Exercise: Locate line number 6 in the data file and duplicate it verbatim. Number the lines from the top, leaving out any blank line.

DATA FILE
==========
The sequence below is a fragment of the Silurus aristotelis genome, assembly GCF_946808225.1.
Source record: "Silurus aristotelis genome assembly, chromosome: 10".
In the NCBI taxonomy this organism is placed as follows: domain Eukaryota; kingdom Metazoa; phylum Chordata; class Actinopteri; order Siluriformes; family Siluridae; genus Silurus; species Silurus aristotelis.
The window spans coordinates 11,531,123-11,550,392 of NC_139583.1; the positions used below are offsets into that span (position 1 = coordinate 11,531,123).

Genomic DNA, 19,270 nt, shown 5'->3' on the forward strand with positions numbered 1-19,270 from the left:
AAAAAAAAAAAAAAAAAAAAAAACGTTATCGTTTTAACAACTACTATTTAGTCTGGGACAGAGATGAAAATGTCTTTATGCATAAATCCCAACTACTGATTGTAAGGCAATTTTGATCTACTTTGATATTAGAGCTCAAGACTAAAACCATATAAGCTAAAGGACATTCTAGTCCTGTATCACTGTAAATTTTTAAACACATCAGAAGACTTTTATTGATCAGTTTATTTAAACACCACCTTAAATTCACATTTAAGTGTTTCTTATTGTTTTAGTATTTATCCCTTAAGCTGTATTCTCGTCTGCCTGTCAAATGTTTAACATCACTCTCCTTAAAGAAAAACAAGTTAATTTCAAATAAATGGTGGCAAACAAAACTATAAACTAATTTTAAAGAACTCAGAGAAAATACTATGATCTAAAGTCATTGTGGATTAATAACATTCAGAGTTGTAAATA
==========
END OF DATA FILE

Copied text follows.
AAAAAAAAAAAAAAAAAAAAAAACGTTATCGTTTTAACAACTACTATTTAGTCTGGGACAGAGATGAAAATGTCTTTATGCATAAATCCCAACTACTGATTGTAAGGCAATTTTGATCTACTTTGATATTAGAGCTCAAGACTAAAACCATATAAGCTAAAGGACATTCTAGTCCTGTATCACTGTAAATTTTTAAACACATCAGAAGACTTTTATTGATCAGTTTATTTAAACACCACCTTAAATTCACATTTAAGTGTTTCTTATTGTTTTAGTATTTATCCCTTAAGCTGTATTCTCGTCTGCCTGTCAAATGTTTAACATCACTCTCCTTAAAGAAAAACAAGTTAATTTCAAATAAATGGTGGCAAACAAAACTATAAACTAATTTTAAAGAACTCAGAGAAAATACTATGATCTAAAGTCATTGTGGATTAATAACATTCAGAGTTGTAAATA